Monsoon season has begun in India, and with it, health officials are bracing for an increase in mosquito-transmitted diseases like malaria, dengue and chikungunya. But concerns are circulating that Zika may join their ranks after three cases were recently confirmed – and allegedly concealed by officials – in the state of Gujarat.
On May 26, the World Health Organization (WHO) confirmed three cases of the potentially fatal virus in the city of Ahmedabad. In response, the Centers for Disease Control (CDC) upgraded India’s risk classification from category four – presence of the mosquito, but no known cases – to category two – area of ongoing transmission.
However, because the cases were detected back in November, January and February, some are accusing health officials of unethically withholding information from the public.
The virus, which can also be transmitted sexually, dominated headlines in 2015, when it was linked to Brazil’s sudden surge in microcephaly. Thousands of babies were born with brain damage and abnormally small heads, and the virus rapid spread through the Americas, Africa, Asia and the Pacific. But it did not make an appearance in India, where the last time the virus had been reported was in 1953.
In Nov. 2016, WHO finally declared that Zika would no longer be treated as a “public health emergency of international concern” but remained a “significant enduring public health challenge.”
That same month, a 34-year-old woman in Ahmedabad developed a low-grade fever after delivering a “clinically well” baby. She tested positive for Zika. Then, in January, a 22-year-old woman also tested positive in a routine laboratory surveillance, which used a blood sample taken during her 37th week of pregnancy. In February, a 64-year-old man with a fever was the third to test positive for the virus. None of the patients had travelled to Zika-affected countries.
But on March 17, junior health minister Anupriya Patel told parliament that “so far, only one case of laboratory-positive Zika virus has been detected as part of a routine laboratory surveillance in January 2017,” according to DNA. Two months later on May 15, India’s Ministry of Health and Family Welfare reported three cases to WHO.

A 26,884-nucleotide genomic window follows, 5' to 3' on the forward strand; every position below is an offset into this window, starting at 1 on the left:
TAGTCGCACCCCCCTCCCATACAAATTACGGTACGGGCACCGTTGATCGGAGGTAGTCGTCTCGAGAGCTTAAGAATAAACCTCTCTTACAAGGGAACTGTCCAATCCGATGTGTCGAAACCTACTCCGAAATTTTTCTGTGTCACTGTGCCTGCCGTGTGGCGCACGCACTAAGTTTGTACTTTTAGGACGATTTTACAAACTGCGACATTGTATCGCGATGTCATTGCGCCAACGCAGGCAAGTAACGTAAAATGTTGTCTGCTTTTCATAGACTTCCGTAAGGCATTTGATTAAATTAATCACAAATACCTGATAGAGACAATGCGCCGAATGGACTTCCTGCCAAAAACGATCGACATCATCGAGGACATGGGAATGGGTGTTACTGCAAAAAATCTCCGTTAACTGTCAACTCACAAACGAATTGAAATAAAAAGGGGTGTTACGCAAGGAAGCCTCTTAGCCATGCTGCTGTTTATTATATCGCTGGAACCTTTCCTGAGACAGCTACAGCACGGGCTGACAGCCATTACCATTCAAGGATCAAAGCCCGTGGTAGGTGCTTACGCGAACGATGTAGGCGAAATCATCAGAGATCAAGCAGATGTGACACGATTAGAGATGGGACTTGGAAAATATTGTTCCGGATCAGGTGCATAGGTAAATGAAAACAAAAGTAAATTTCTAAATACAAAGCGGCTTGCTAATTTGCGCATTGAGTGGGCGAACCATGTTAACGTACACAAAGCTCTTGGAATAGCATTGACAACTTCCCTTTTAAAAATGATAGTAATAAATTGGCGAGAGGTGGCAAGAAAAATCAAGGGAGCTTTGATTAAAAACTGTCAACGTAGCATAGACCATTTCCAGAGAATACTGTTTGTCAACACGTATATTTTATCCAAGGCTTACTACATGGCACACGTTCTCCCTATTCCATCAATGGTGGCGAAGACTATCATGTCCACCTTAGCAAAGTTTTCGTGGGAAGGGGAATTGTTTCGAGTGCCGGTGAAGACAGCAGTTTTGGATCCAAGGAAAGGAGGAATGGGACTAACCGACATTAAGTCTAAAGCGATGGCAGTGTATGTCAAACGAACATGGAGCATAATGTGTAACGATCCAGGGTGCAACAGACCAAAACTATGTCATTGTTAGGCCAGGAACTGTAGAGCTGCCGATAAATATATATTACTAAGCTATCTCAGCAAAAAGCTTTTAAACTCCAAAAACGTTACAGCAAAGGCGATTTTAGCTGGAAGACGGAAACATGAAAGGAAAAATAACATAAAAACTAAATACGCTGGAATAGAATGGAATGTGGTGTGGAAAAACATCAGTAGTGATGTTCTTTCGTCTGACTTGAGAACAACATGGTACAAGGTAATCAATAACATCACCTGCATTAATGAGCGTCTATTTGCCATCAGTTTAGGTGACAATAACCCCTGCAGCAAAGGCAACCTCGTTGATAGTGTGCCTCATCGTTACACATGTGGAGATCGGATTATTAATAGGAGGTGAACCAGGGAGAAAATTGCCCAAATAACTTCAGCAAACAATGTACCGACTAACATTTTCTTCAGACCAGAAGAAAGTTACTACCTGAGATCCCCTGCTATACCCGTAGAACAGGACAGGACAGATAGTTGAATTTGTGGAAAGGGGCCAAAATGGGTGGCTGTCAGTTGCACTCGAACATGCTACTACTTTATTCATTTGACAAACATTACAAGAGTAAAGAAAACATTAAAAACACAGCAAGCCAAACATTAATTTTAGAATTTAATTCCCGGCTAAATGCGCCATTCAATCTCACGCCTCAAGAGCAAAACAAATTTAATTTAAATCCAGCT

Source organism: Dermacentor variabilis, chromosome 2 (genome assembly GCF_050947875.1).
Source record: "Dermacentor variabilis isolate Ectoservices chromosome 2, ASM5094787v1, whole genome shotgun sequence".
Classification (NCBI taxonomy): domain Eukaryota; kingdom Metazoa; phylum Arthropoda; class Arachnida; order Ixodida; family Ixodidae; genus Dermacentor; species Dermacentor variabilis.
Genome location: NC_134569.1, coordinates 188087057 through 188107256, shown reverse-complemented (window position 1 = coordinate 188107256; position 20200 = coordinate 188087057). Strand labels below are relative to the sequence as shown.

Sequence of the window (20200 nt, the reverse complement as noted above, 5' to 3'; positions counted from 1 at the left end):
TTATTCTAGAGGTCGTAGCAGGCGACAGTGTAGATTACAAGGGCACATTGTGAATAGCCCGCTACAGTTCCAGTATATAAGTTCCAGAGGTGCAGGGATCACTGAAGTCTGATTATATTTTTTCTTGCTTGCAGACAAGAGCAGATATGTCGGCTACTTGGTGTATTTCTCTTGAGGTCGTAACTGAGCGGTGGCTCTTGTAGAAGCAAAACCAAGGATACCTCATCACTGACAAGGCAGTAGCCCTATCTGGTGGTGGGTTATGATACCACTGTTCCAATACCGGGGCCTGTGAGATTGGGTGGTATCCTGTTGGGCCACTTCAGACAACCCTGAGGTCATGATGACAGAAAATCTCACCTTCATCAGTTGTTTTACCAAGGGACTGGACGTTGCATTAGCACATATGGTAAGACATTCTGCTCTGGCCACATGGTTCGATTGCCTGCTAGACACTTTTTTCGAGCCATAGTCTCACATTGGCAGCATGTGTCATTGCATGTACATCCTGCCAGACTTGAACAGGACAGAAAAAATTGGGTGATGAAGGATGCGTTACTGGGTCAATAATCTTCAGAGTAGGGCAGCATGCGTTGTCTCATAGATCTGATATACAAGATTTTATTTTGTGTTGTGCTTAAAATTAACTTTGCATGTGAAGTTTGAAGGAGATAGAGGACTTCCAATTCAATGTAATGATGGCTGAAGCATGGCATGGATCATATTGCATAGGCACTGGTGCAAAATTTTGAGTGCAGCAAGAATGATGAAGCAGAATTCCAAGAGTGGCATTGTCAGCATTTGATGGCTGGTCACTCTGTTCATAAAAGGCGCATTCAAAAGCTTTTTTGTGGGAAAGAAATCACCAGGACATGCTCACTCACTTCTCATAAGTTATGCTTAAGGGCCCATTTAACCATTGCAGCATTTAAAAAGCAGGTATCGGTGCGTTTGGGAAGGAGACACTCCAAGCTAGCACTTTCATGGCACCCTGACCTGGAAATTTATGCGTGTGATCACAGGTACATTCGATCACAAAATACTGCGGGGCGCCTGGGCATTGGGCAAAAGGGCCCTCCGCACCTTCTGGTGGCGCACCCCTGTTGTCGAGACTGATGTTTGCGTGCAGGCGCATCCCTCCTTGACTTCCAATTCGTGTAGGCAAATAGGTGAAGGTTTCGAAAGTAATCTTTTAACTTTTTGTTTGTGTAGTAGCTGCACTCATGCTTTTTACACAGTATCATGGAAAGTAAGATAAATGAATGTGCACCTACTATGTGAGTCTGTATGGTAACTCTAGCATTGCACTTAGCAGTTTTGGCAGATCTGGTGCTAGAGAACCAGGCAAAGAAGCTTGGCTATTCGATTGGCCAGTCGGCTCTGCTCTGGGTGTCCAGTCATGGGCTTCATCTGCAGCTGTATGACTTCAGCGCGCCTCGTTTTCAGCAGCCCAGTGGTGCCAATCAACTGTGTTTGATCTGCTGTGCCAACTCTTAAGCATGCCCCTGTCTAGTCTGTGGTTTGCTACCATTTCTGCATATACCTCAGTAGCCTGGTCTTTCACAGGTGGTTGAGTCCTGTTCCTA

According to DNA, a senior health official defended Patel’s statement, saying that at that time only one of the three cases had been confirmed even though the other two had been picked up.
“The two pregnant mothers … have delivered healthy babies, and the 64-year-old senior citizen has shown no complications so far,” the chief secretary of Gujarat J.N. Singh said after the WHO announcement, according to the Times of India.
Because there were no additional cases, he said, “The government consciously did not go public.” Some in the health community were not satisfied with that answer.
“This is unprecedented in India’s public health history. It is also disturbing and raises a lot of ethical issues,” Rajib Dasgupta, a professor of community medicine at Delhi’s Jawaharlal Nehru University, told BBC. “You have to take the community into confidence. You can do it without spreading panic. That is the job of a sound public health policy.”
But the CDC is not alarmed. The country’s response was prompt and robust, according to the agency: from the initial surveillance that discovered and reported the cases, to the way the cases were managed, task force appointed, guidelines distributed and joint monitoring efforts set up.
“I think that as a country, they have been absolutely on top of Zika,” Kayla Laserson, CDC’s Country Director in India, told Humanosphere. “There was a delay [in public reporting], but we are very hopeful that through global health security and our collaborative lab strengthening and disease surveillance efforts that a delay like that would be minimized. But we are not worried about the way the country responded in terms of the actual response to the identification.”
Laserson believes that the continued effort to strengthen India’s global health security framework served it well this time and will prepare it again for the possible rise in cases after the monsoon, because the Aedes aegypti mosquito that transmits chikungunya and dengue is the same one that transmits Zika.
“While we may find more Zika because of the monsoon, I think that the country is quite prepared to find it and then to respond to it.”